4 Client Behaviors That Mean Your Proposal Needs Work

Mikita Mikado

You’re at the proposal stage and, so far, everything appears to be on track to make the sale. That’s why it can come as a huge shock if the deal doesn't close. It will leave you wondering where things went wrong. Here are a few of the most common indicators that it was your proposal that failed to seal the deal.

What Happened: The buyer ghosted you after receiving the proposal
You’ve delivered the proposal to the buyer and POOF... the buyer disappears into thin air, never to be heard from again. This behavior is especially frustrating because an incommunicado buyer means you have no way to identify what went wrong from their perspective.

When a buyer vaporizes, it could be for any number of reasons.

The buyer may have been unable to get budgetary support.

The buyer could have chosen to go with a competitor or found an alternative solution.

Or maybe the buyer is so bogged down with higher priority initiatives that the project has been tabled indefinitely.

Worst of all, sometimes your proposal never stood a chance to begin with – it may have been simply rounding out the “due diligence” process that some folks are required to go through to “shop” for vendors even when a single vendor has been the shoo-in all along.

Regardless, you can mitigate these risks with the design and presentation of your proposal. For one thing, only create and share a proposal after carefully vetting out the buyer during the sales process. It's not always possible to suss out the tire kickers but putting together a strong qualification process can certainly help.

Another way to gather intel about what happens after you share a proposal document is to leverage document automation analytics which can shed some light on who has viewed the proposal, for how long and when.

What Happened: You're waiting on your buyer's chain of approval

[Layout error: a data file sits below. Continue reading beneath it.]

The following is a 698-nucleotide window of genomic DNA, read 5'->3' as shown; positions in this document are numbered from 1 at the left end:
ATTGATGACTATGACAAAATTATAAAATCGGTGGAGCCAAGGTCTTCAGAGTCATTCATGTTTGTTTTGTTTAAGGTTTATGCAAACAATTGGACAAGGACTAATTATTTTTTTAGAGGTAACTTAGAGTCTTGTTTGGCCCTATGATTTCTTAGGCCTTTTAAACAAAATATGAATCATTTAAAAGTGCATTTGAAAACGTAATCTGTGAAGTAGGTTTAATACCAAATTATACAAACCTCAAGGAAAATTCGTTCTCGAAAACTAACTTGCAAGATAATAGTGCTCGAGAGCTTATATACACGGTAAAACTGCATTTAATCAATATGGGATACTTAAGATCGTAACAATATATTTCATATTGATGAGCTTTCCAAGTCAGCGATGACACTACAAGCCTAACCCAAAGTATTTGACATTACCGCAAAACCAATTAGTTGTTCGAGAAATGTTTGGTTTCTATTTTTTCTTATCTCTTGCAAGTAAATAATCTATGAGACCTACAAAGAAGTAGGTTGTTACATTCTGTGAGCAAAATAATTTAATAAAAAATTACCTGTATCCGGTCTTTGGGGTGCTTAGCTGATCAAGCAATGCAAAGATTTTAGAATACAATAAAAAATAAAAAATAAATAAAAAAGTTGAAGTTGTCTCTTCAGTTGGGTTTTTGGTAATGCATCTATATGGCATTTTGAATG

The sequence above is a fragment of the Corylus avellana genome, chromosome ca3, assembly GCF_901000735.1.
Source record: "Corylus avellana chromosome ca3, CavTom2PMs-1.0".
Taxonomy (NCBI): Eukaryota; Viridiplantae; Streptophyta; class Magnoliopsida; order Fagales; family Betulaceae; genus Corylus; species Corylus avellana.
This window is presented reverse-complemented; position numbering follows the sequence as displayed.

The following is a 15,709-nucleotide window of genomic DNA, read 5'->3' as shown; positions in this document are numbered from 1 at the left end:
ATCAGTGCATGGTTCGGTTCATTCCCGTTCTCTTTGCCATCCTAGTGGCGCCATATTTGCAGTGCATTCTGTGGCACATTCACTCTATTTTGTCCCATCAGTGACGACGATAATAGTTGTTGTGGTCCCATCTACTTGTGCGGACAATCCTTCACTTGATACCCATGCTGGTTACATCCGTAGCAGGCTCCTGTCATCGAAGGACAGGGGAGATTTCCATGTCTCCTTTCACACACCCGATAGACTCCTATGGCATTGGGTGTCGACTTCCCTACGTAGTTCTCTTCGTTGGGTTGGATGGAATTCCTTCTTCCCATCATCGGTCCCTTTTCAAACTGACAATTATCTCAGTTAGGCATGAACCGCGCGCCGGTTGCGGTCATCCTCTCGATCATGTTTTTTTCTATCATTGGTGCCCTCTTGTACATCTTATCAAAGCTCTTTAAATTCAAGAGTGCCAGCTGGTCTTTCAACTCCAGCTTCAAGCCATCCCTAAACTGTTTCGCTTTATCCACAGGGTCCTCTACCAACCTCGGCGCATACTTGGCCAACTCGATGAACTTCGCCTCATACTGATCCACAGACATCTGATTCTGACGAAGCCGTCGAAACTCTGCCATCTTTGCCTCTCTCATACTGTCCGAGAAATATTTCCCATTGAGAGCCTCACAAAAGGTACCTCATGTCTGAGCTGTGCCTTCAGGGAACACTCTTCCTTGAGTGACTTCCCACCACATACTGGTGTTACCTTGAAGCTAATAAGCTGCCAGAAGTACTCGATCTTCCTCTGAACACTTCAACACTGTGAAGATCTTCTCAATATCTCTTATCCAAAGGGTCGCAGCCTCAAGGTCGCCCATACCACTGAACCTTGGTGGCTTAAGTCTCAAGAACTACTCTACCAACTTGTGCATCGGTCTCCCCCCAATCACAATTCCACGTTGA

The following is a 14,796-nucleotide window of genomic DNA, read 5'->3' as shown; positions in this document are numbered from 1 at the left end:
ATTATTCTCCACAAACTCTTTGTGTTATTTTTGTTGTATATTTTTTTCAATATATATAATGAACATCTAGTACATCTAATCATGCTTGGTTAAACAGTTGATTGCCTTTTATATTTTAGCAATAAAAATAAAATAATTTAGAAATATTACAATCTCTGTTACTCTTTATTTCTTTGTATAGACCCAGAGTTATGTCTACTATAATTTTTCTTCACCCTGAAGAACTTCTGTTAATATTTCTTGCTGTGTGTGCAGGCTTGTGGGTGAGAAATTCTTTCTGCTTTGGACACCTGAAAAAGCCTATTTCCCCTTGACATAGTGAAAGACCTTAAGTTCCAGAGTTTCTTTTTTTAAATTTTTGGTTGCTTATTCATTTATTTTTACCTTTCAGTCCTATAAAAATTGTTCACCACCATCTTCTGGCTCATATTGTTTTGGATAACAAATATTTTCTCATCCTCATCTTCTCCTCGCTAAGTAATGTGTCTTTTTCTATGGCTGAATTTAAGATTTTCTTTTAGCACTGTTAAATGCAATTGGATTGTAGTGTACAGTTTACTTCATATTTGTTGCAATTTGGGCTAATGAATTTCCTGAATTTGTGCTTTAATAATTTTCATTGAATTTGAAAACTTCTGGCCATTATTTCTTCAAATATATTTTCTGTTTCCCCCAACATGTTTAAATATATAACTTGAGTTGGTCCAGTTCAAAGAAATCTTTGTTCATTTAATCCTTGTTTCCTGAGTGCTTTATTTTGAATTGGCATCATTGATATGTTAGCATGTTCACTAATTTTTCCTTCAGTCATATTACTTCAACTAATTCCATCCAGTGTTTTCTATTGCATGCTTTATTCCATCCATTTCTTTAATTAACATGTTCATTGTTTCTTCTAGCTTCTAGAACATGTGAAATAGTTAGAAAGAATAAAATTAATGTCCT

Oops. If you're stuck in the metaphorical waiting room while your prospect is trying to gain approval to sign off on the deal, then it means you've made a serious misstep during the sales process.

If your buyer has to “sell” your proposal up the food chain at their organization, it means you had your sights set on the wrong prospect all along. You’ve spent all of your time selling to someone without the authority to ink the deal.

Sometimes targeting a more junior person can work in your favor if that this person can help champion your deal and shepherd you through the approvals process.

Other times, it means you will have to rely on the junior buyer's ability to sell your product or service to their superiors, which is a huge risk that can ultimately cost you the deal if that prospect isn’t capable of pitching your value correctly. Make sure during the initial stages of your discussion that you have clearly identified the decision maker and that you actively involve that person as early as possible.

What Happened: The buyer is fixated on price
If your buyer wants to negotiate on price after reviewing your proposal, the chances are that you didn't do a great job of communicating the value proposition of your service or product in your proposal. When a buyer can only see the cost of the investment you want them to make they're likely to default to penny-pinching, when instead, they should focus on the return on their investment (ROI).

Help your buyers to see beyond your proposal’s price tag by clearly communicating the value of your offering to their business: increased productivity and efficiencies, greater revenue opportunity, maximized profitability – this is where your prospect needs to focus, not on the dollar amount they’re about to commit. In essence, the buyer should have a thorough understanding of your company's value in direct relation to the investment that they'll make.

What Happened: The buyer has questions... lots of them
The type of questions that your prospects ask after receiving your proposal will tell you a lot about their level of interest.

When a prospect just wants you to regurgitate the CliffsNotes, such as pricing and terms, it’s a bad sign that they simply haven't read your proposal, and they’re not serious about trying to understand what your company can offer them.

On the other hand, if the buyer asks deeper questions that are spurred by the content of your proposal, it’s a good sign that you're about to close the deal.

By paying attention to these behaviors, you’ll gain a better understanding of why the deal is falling apart, and how to address them with your sales proposals.

Mikita Mikado is the co-founder and CEO of PandaDoc, a platform helping sales teams create, deliver, and track intelligent sales content to close deals faster. To learn more about simplifying your sales documents, connect with Mikita and the PandaDoc team on Twitter, and LinkedIn.